Sunday, February 14, 2016

BUS STORY # 484 (Cute Meet)

Still from "Bittoo trying to flirt Shruti"; downloaded from YouTube

I watch the guy sitting on the aisle-facing bench seats of the Rapid watch the young woman walk past him, on back to the row of seats across the aisle from mine. She slips in, pulls out a note pad and a smart phone, and plugs in an ear piece.

I’ll learn shortly she’s 18 (or says she is). Black, off-one-shoulder blouse, blue jeans, little black boots. He’s 27 (or will shortly say he is), in a black and gray and white striped sweater and gray pants.

He’s still watching her.

Pretty soon, he gets up and walks to the bench seats in front of the accordion pleats of the flex part of the bus, just in front of her seat. She is still looking down at her phone, but when he starts moving toward her, she smiles at the phone, a quick, little smile that says “Uh-huh.” Cracks me up.

He starts off with small talk, which consists of one question after another. You goin’ to school? Where?

She answers -- yes, CNM -- but doesn’t ask any questions back.

He goes to CNM, too. On the west side. How about her?

She’s on the main campus.

He tells her he really doesn’t spend much time there. He takes all his classes on line. He hates going to class.

And so it goes. He asks, she answers, he elaborates, then asks something new.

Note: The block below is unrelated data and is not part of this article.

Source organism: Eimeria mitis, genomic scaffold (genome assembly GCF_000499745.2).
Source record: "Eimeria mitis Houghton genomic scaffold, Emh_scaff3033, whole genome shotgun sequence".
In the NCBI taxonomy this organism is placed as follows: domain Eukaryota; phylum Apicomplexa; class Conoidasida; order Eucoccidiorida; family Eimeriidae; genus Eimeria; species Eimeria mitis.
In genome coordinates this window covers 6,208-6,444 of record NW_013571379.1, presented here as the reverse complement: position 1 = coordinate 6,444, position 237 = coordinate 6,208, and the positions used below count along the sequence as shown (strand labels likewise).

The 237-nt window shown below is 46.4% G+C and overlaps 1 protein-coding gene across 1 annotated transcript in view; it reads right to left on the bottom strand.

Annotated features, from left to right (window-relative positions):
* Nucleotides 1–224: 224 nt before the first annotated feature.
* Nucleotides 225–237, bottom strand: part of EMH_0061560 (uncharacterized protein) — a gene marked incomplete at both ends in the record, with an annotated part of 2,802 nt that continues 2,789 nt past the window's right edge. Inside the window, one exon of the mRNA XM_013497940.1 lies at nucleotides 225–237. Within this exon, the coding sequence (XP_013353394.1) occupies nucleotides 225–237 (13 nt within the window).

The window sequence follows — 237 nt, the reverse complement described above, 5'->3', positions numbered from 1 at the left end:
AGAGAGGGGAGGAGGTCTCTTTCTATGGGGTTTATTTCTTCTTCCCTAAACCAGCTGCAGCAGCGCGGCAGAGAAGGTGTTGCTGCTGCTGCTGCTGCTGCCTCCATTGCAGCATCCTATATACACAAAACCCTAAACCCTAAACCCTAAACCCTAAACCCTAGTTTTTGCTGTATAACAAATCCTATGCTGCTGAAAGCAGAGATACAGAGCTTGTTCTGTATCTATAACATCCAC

They bingo when they find out both their moms work at Pres. No way!

He asks how old she is. She hedges, doesn’t seem to want to answer. He tells her he’s 27. But he knows he looks younger. Then he presses her once again to tell him how old she is. 18. She says this in a little voice. He laughs. She laughs.

He tells her he was in the army for eight years, and now he’s going to school. His parents more or less kicked him out of the house when he was 17, although he explains they helped him get an apartment. He had his car and two bicycles stolen between then and going into the army.

He asks her where she’s getting off. Downtown. Hey, he is, too. Same place. That’s cool, huh? Cracks me up.

I can hear most of the conversation, but I’m sitting too close to watch either of their faces without being obvious. That’s a bummer. I can imagine his -- the persistent, optimistic earnestness is in his voice. I’d love to see hers, though, because I can’t tell exactly where she is on this. Certainly not putting him off.

I get off way before they do, but I feel buoyed up as well as amused by the old ceremony. I just might have been in on the start of something big.


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